By John Wasik
CHICAGO, Nov. 25 Sometimes the very name of a
fund sounds like a security blanket if you're a risk-averse
investor. Case in point: "Managed volatility funds" promise some
of the stock market's upside with a cushion on the downside.
This burgeoning class of more than 400 funds is gaining a
gaggle of devotees. There is more than $200 billion invested in
them, according to Strategic Insight, up from $31 billion in
2006. While "managed volatility" isn't well defined, these funds
provide a strategy that dampens volatility over time.
So why worry about market volatility when the market
continues to head higher and both the Dow Jones Industrial
Average and S&P 500 Index keep hitting new highs? Because market
downturns are often unpredictable and the overall risk of loss
never goes away. Yet while volatility funds provide some cushion
from frenetic markets, you pay a price for modest protection.
Take the BlackRock Managed Volatility Investors A fund
, which is one of the largest funds in the category
with more than $600 billion in assets. The fund has gained about
14 percent for the year through Nov. 22. While that's less than
half the return of the S&P 500 during the same period, keep in
mind that the fund is taking long and short positions in the
stock market to hedge risk.
Like most of the managed volatility funds, the BlackRock
fund is an expensive holding. The "A" share class levies
a 5.25-percent front-end sales charge and charges 1.27-percent
annually in additional expenses.
It also costs a lot to execute an active managed volatility
strategy. Unlike a static, umanaged index fund, the BlackRock
fund has a whopping turnover of 324-percent annually, which adds
even more to the heavy expense burden (expenses related to those
transactions don't show up in the expense ratio). That's the
percentage of the portfolio that's bought and sold in a year.
A similar fund - the AllianzGI US Managed Volatility A
- tells much the same story with a 5.5-percent sales
charge and 0.96 percent in annual expenses. The fund's return,
though, is much better than BlackRock's; it's up 23 percent for
the year through Nov. 22.
Since you're paying a steep price for downside protection,
the real test is how well these funds did in 2008, a wretched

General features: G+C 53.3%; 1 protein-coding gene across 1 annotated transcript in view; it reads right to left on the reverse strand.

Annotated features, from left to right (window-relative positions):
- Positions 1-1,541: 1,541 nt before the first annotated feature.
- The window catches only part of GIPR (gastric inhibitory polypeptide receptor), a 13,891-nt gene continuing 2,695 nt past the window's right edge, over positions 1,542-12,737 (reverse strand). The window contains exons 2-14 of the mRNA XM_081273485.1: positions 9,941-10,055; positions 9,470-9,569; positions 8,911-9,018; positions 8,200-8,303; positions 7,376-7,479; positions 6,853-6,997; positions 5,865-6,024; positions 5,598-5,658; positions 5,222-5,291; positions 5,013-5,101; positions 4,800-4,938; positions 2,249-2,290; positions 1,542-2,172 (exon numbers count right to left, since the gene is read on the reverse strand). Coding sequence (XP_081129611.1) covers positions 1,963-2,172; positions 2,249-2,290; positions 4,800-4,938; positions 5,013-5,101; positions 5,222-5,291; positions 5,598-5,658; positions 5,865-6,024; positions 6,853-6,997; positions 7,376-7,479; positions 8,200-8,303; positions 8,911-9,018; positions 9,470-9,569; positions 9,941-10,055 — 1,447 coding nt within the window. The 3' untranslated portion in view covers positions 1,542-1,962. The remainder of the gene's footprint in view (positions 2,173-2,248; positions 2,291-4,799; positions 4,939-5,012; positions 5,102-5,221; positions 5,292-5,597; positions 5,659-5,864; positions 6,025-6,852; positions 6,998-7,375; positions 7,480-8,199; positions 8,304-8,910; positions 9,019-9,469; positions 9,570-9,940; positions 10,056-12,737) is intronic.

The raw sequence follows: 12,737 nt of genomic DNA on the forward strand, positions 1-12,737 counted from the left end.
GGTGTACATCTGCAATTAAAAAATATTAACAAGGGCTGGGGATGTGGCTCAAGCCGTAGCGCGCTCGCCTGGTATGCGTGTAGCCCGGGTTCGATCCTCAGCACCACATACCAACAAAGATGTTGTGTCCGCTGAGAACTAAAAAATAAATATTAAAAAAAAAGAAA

year for volatility in which the S&P 500 index lost 37 percent.
The Allianz fund lost 41.5-percent that year while the BlackRock
fund dropped only 27 percent.
One of the flaws in the managed volatility approach is the
promise that you can head off and manage future volatility. Then
there's the conceit of active management that implies that you
can trade your way out of a market decline - or at least brace
the portfolio from larger losses you can't predict.
Don't even pretend that active management will anticipate
future market meltdowns. It's best to keep it simple when
looking at a hedge against stock-market risk. Just reduce your
stock holdings to a comfortable level - say under 60 percent -
and replace them with bonds.
Since bonds pose their own kinds of problems and can lose
money when interest rates or inflation rise, fill your bond
bucket with a bond index fund like the Vanguard Total Bond
Market ETF and the iShares TIPS Bond ETF, which
holds inflation-protected securities that gain when the
cost-of-living index rises.
Why do these funds work as better hedges than managed
volatility funds? The Vanguard fund gained nearly 8 percent in
2008 when just about everything else was tanking. The iShares
fund was down only one-half a percentage point.
And for those frugal investors who don't want to pay too
much for a reliable hedge strategy, there's another advantage:
The bond ETFs are bargains. Vanguard charges 0.10 percent
annually to hold virtually the entire U.S. bond market; iShares
levies 0.20-percent in expenses.
Of course, most investors are probably thinking why even
worry about hedging when the S&P 500 is up 32 percent over the
past year and the U.S. economic outlook continues to improve.
A correction will come, possibly when the Federal Reserve
decides to phase down its bond-buying program. "We are looking
for a near-term decline in the S&P 500 back down toward the
1,770 to 1,780 area before the next major wave to the upside
begins," according to S&P Capital IQ's Alec Young, a
global equity strategist.
Don't wait for the next downturn. Now is the ideal time to
build a hedging combination; not when investors are bolting from
the market during the next correction.